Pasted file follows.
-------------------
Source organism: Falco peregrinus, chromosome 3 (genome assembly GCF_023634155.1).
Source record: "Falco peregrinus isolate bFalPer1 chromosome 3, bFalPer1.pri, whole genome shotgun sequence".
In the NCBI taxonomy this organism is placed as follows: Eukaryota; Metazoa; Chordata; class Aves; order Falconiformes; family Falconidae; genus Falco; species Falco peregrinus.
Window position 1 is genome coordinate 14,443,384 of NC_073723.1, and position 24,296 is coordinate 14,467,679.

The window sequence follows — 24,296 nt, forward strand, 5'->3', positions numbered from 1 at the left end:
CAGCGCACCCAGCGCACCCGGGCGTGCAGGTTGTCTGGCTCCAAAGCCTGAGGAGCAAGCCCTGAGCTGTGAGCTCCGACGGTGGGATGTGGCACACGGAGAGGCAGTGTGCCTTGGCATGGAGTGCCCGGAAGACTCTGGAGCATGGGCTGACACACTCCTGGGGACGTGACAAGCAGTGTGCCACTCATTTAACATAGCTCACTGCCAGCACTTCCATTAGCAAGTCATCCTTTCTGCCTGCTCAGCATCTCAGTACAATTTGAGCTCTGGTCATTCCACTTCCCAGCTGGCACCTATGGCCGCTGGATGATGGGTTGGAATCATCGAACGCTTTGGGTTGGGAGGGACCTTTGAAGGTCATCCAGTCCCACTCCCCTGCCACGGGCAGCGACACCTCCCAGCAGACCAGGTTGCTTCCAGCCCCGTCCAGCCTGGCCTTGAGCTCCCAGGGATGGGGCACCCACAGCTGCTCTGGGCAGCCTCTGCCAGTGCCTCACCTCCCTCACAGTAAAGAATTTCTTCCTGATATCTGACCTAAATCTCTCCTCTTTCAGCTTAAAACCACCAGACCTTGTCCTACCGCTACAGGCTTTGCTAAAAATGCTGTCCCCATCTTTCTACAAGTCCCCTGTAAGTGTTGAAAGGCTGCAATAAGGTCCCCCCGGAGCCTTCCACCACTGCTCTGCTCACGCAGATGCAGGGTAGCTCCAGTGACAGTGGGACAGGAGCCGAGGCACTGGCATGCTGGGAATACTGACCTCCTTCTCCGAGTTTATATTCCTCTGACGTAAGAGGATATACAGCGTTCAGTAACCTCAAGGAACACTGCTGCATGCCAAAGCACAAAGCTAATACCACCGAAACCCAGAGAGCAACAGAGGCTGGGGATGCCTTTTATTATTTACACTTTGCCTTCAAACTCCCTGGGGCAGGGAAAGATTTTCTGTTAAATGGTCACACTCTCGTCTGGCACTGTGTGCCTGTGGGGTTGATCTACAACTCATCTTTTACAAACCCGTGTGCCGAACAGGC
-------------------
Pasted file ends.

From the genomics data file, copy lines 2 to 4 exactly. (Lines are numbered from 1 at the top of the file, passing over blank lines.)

Source record: "Falco peregrinus isolate bFalPer1 chromosome 3, bFalPer1.pri, whole genome shotgun sequence".
In the NCBI taxonomy this organism is placed as follows: Eukaryota; Metazoa; Chordata; class Aves; order Falconiformes; family Falconidae; genus Falco; species Falco peregrinus.
Window position 1 is genome coordinate 14,443,384 of NC_073723.1, and position 24,296 is coordinate 14,467,679.